According to a list of the 16 hottest roles in IT, compiled by Cambridge, Mass.-based Forrester, strong spending on software and services correlates with pockets of strong demand for certain IT functions. The growth in enterprise applications, as well as new technologies for aligning IT and business, such as business process management, and the need to share data across the enterprise are all driving demand for jobs, according to Forrester analyst Marc Cecere.

Take, for example, spending on the management of structured and unstructured data, an area where Forrester has seen an increase this year, he said.

All these computing resources in the cloud would lead to huge benefits ... that we don't know about yet.

Jim Tully, vice president and analyst, Gartner Inc.

"That affected roles such as a business analyst, and roles associated with data and content management. It also affected those roles connected to architecture -- defining standards, defining the direction of IT," said Cecere, who compiled the jobs ranking with consultant Laurie Orlov.

Forrester also identified a correlation between increases in services spending and IT roles, particularly in the area of "transformational" systems integration, Cecere said. An SAP implementation, which effects a big change in business processes, is an example of transformational systems integration. So vendor management is a hot role.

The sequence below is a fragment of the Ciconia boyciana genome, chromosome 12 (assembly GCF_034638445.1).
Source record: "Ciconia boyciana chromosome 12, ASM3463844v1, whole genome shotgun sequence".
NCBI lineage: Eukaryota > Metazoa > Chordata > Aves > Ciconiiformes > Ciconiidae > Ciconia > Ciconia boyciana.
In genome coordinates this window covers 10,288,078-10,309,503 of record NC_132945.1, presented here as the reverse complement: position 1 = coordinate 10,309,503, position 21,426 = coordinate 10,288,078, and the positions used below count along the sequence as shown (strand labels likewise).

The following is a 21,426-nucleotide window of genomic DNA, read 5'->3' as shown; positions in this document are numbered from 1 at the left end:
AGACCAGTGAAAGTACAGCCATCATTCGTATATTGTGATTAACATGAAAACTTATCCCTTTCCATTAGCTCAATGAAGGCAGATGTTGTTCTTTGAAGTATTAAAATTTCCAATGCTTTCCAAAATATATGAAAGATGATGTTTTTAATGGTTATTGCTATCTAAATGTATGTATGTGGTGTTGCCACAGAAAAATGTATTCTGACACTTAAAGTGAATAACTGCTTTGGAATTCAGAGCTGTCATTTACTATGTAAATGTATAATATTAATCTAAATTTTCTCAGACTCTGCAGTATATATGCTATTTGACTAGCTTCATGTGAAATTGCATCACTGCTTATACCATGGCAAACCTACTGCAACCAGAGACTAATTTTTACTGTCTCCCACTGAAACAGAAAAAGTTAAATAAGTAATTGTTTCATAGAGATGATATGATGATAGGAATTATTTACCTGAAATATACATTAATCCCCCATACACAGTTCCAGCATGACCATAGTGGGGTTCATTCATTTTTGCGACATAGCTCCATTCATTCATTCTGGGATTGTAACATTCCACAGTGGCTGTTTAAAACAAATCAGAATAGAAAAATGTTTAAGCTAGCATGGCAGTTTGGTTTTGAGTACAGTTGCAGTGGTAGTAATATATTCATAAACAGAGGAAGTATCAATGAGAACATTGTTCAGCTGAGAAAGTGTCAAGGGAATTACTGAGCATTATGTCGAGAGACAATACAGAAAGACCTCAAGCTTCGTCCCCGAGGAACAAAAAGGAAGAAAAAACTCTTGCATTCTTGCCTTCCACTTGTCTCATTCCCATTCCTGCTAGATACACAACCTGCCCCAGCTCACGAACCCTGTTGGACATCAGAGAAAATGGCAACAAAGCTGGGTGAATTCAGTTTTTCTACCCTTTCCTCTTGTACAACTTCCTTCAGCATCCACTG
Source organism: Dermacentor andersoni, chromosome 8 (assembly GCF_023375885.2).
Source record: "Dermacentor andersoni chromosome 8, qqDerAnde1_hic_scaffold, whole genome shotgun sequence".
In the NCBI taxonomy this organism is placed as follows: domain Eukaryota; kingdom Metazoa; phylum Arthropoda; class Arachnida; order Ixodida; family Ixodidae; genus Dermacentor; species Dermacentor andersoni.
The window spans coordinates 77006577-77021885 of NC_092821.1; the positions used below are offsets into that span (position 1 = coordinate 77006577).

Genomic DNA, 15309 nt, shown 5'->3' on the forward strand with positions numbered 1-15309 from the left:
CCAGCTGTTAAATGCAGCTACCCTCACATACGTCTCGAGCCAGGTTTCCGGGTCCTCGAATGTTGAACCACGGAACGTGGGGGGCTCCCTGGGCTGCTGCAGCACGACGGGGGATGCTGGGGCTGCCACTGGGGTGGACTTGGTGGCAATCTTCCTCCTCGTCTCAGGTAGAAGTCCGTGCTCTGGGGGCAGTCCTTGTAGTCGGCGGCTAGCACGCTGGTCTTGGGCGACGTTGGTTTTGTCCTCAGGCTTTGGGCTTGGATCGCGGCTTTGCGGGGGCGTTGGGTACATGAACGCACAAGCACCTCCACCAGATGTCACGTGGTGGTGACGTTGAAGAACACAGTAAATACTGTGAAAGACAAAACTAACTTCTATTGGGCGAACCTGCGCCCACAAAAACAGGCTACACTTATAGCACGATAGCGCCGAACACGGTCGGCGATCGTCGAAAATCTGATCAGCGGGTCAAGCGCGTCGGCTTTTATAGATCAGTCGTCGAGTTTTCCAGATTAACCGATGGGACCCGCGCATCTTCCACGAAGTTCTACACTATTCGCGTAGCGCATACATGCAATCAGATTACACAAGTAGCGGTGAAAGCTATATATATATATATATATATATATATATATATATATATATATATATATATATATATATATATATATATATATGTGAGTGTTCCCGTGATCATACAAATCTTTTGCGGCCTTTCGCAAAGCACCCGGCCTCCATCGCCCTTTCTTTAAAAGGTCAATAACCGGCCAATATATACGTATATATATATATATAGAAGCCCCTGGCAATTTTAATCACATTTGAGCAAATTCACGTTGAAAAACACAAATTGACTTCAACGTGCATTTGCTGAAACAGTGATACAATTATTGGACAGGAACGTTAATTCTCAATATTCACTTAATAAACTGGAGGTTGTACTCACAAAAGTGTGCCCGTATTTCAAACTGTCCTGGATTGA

"It also affected architecture, because enterprise architects are involved in the approval of those vendors and verification that they scale, as well as with business process redesign," he said. Big systems integrations also often require outside help from IT providers.

"Anything to do with data," the area where Forrester has seen the biggest uptick, is pushing jobs, Cecere said. This is particularly so at large companies, which "want to integrate their data more than they ever did before."

For CIOs, a word to the wise: Forrester and others believe macroeconomic forces will eventually rain on the IT parade, but companies are still too busy using IT products and services to cut business costs and effect efficiencies to throttle down just yet, Cecere said. He advised that CIOs take inventory of the skills they need, identify the gaps, cultivate some of those roles internally and make plans to rent the rest.

Let us know what you think about the story; email Linda Tucci, Senior News Writer.